Mentre scrivo il nostro laboratorio continua a crescere. Questo è possibile grazie all’aiuto prezioso e costante di Julia Perry, di vari artisti affermati come Jeffrey Isaac e Gary Jo Gardenshire che attraverso visite occasionali portano il loro personale contributo alimentando i processi creativi. Gary Jo Gardenshire ha prodotto un ciclo di ritratti dei partecipanti.
Pian piano gli input che hanno circolato durante gli incontri si trasformano in reali e tangibili e le storie, i desideri e le difficoltà di vita si intrecciano con espressioni artistiche: nascono così case e valigie di cartone, drammatiche storyboard rappresentate su tavolette di legno della vita in Nigeria, bandiere del Gambia e disegni  emotivamente ricchi e speranzosi di futuri happy endings  in Italia.

Un mix di speranze, esplorazione emotiva e ricostruzione per recuperare il proprio passato come ponte per il futuro.
Si tratta di un racconto collettivo  ancora non definito, con un finale aperto.
Cresce in sintonia con le lezioni di italiano fatte da Federica di Marco, con la quale si è instaurato un rapporto di stima reciproca.
Le loro vite che si possono percepire come sprecate si rianimano in sintonia con l’azione creativa in corso, mentre aspettano l’esito delle loro domande di asilo. Cerchiamo di dare forma all’attesa.
Nessuno sa cosa succederà ne’ con il laboratorio ne’ con  queste domande di asilo. Siamo tutti nella stessa barca, quella dell’attesa e del non sapere.
I mesi di attesa nella speranza di un cambiamento importante sono un momento di transizione tra il prima e il dopo, ma anche un punto fermo nel tempo, il qui e ora, pienamente e consapevolmente vissuto e trasformato in una testimonianza di speranza totale: radical hope.

Virginia Ryan
fondatrice, Gennaio 2017

 

We Refugees: upcoming publication

We Refugees: upcoming publication

Virginia Ryan, founder of Make Art Not Walls, and contributor to Pact Press anthology, We RefugeesYou have lived a fascinating and also a ‘peripatetic life’ – as you put it in your contribution to We Refugees. Were your parents or other people in your family also great travelers? Did you imagine, growing up, that you would live your adult life in so many different places?My great grandparents came from Ireland in the mid-eighteenth century and settled in Victoria. I can only imagine how distant Australia must have seemed, the sadness of leaving loved ones behind, mixed with excitement for making life anew. I think the key word here is ‘imagine’ – we carry the memories over generations, both through storytelling and body-memory.Growing up with my family I moved to Italy for two years at the age of ten. So I had an experience of a ‘big’ world, of a distance travelled but – like many of my contemporaries – we also moved locations within Australia: Bendigo, Echuca, Melbourne, then Canberra. I was always deeply fascinated with people and places afar – the desire to experience that, to immerse myself in diversity was exciting. My experiences with travel taught me how hospitable strangers could be, and thanks to my parents, we were encouraged to be respectful. So it was not unnatural for me to return to Italy for temporary study in 1981 at Florence University for Foreigners; to meet an Italian back in Canberra and decide to travel permanently  from Australia with him – there followed a diplomatic life in many countries, a new identity with an Italian passport, full of experiences but also of responsibility.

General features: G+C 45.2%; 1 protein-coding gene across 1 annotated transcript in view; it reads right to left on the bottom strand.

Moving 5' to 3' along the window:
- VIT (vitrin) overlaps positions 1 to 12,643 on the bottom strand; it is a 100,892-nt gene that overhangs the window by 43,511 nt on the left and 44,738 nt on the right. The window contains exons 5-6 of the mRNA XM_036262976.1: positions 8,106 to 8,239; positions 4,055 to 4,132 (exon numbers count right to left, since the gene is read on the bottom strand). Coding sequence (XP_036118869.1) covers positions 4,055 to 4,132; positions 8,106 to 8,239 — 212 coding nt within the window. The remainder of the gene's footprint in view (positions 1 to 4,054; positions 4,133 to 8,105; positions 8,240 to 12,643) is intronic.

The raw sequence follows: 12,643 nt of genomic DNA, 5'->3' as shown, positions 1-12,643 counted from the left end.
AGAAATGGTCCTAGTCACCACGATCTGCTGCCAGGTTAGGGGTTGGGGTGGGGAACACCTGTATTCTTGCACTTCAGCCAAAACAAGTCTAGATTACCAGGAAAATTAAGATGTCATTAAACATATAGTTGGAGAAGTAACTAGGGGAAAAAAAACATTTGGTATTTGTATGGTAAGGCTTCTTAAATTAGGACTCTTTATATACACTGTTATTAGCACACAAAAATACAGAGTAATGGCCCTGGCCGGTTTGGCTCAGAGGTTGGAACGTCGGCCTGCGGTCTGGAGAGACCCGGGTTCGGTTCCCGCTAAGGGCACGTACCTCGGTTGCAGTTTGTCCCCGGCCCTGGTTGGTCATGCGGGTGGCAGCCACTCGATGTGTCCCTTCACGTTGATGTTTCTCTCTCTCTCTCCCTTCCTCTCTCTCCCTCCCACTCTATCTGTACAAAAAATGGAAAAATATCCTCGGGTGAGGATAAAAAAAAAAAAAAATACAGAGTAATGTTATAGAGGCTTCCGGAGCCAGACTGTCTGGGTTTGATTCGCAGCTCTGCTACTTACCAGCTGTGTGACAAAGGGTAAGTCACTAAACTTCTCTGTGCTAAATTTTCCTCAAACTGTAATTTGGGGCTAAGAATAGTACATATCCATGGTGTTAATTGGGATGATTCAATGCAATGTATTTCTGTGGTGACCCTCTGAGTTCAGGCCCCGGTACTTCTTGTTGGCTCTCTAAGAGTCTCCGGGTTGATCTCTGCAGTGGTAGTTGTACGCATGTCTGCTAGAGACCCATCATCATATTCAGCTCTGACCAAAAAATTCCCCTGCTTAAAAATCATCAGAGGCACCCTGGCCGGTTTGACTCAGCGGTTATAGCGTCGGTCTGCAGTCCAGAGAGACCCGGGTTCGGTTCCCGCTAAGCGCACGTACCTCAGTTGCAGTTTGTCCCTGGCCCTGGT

You are a trained artist and also art therapist – what led you to pursue postgraduate studies in Art Therapy?We had lived in Belgrade, in Serbia, during the break-up of the former Yugoslavia. I had been immersed in studio work there, in exhibiting and meeting artists, but the situations was very tense and, obviously, violent and tragic. We experienced, for example, how easily language changed – linguistic taboos were broken – and violence followed. We lived through the sanctions and saw the deep stress, the unravelling of everyday life for citizens caught in the upheavals. On leaving Belgrade, we were posted to Edinburgh in Scotland. There I re-set up my studio but was aware of the ongoing reality in the Balkans, of Bosnian refugees arriving in UK, of the fragility of peace, of those we had left behind.I was aware of feeling, initially, so lonely – even though I had a family, support, and was in Scotland by choice. I felt that, if I was so lonely, what must it be alike for those who must flee, who have no choice, who leave families behind? What resilience must they have?I still remember the day I was in my Edinburgh studio (asking myself interminably, why am I here? What is the purpose?) and was listening to BBC Scotland when an interview with art therapist/course founder Peter Byrne was aired. I stopped working to listen, and immediately after, rang to make an appointment to apply. I felt that with experiences such as mine, and an understanding of studio practise and the power of images to help show us the way forward, the study would add another dimension to my work and that it might be useful in the future. I was accepted, and over the next two years met an extraordinary group of people who continue to inform my work.